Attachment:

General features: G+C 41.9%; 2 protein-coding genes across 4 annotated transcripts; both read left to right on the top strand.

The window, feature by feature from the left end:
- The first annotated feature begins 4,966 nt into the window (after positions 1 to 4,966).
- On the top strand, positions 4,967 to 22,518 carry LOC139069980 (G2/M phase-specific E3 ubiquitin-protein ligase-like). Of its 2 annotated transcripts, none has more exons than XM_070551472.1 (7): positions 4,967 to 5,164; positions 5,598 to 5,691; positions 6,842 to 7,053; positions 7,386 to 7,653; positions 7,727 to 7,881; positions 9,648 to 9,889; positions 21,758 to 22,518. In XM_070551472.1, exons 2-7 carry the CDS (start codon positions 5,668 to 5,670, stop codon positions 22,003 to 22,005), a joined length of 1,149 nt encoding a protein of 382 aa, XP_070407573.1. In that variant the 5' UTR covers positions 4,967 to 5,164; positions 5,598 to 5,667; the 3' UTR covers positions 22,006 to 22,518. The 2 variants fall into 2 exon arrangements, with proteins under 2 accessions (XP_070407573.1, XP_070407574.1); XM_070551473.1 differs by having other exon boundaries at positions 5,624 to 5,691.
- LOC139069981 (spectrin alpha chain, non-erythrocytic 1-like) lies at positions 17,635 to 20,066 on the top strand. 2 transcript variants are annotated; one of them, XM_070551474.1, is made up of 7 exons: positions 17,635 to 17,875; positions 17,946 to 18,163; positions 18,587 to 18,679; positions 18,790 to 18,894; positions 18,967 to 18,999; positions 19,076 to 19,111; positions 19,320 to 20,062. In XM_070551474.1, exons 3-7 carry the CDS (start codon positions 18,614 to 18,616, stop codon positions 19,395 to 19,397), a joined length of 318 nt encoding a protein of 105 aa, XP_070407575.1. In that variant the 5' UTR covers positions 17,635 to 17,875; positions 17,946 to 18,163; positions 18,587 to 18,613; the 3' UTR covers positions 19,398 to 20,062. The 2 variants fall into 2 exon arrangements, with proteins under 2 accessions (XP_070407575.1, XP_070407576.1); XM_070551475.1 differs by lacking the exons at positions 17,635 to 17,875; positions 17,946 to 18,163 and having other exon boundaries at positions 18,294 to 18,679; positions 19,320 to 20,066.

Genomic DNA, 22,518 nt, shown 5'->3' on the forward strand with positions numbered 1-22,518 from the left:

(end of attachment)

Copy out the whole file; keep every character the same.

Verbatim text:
General features: G+C 41.9%; 2 protein-coding genes across 4 annotated transcripts; both read left to right on the top strand.

The window, feature by feature from the left end:
- The first annotated feature begins 4,966 nt into the window (after positions 1 to 4,966).
- On the top strand, positions 4,967 to 22,518 carry LOC139069980 (G2/M phase-specific E3 ubiquitin-protein ligase-like). Of its 2 annotated transcripts, none has more exons than XM_070551472.1 (7): positions 4,967 to 5,164; positions 5,598 to 5,691; positions 6,842 to 7,053; positions 7,386 to 7,653; positions 7,727 to 7,881; positions 9,648 to 9,889; positions 21,758 to 22,518. In XM_070551472.1, exons 2-7 carry the CDS (start codon positions 5,668 to 5,670, stop codon positions 22,003 to 22,005), a joined length of 1,149 nt encoding a protein of 382 aa, XP_070407573.1. In that variant the 5' UTR covers positions 4,967 to 5,164; positions 5,598 to 5,667; the 3' UTR covers positions 22,006 to 22,518. The 2 variants fall into 2 exon arrangements, with proteins under 2 accessions (XP_070407573.1, XP_070407574.1); XM_070551473.1 differs by having other exon boundaries at positions 5,624 to 5,691.
- LOC139069981 (spectrin alpha chain, non-erythrocytic 1-like) lies at positions 17,635 to 20,066 on the top strand. 2 transcript variants are annotated; one of them, XM_070551474.1, is made up of 7 exons: positions 17,635 to 17,875; positions 17,946 to 18,163; positions 18,587 to 18,679; positions 18,790 to 18,894; positions 18,967 to 18,999; positions 19,076 to 19,111; positions 19,320 to 20,062. In XM_070551474.1, exons 3-7 carry the CDS (start codon positions 18,614 to 18,616, stop codon positions 19,395 to 19,397), a joined length of 318 nt encoding a protein of 105 aa, XP_070407575.1. In that variant the 5' UTR covers positions 17,635 to 17,875; positions 17,946 to 18,163; positions 18,587 to 18,613; the 3' UTR covers positions 19,398 to 20,062. The 2 variants fall into 2 exon arrangements, with proteins under 2 accessions (XP_070407575.1, XP_070407576.1); XM_070551475.1 differs by lacking the exons at positions 17,635 to 17,875; positions 17,946 to 18,163 and having other exon boundaries at positions 18,294 to 18,679; positions 19,320 to 20,066.

Genomic DNA, 22,518 nt, shown 5'->3' on the forward strand with positions numbered 1-22,518 from the left: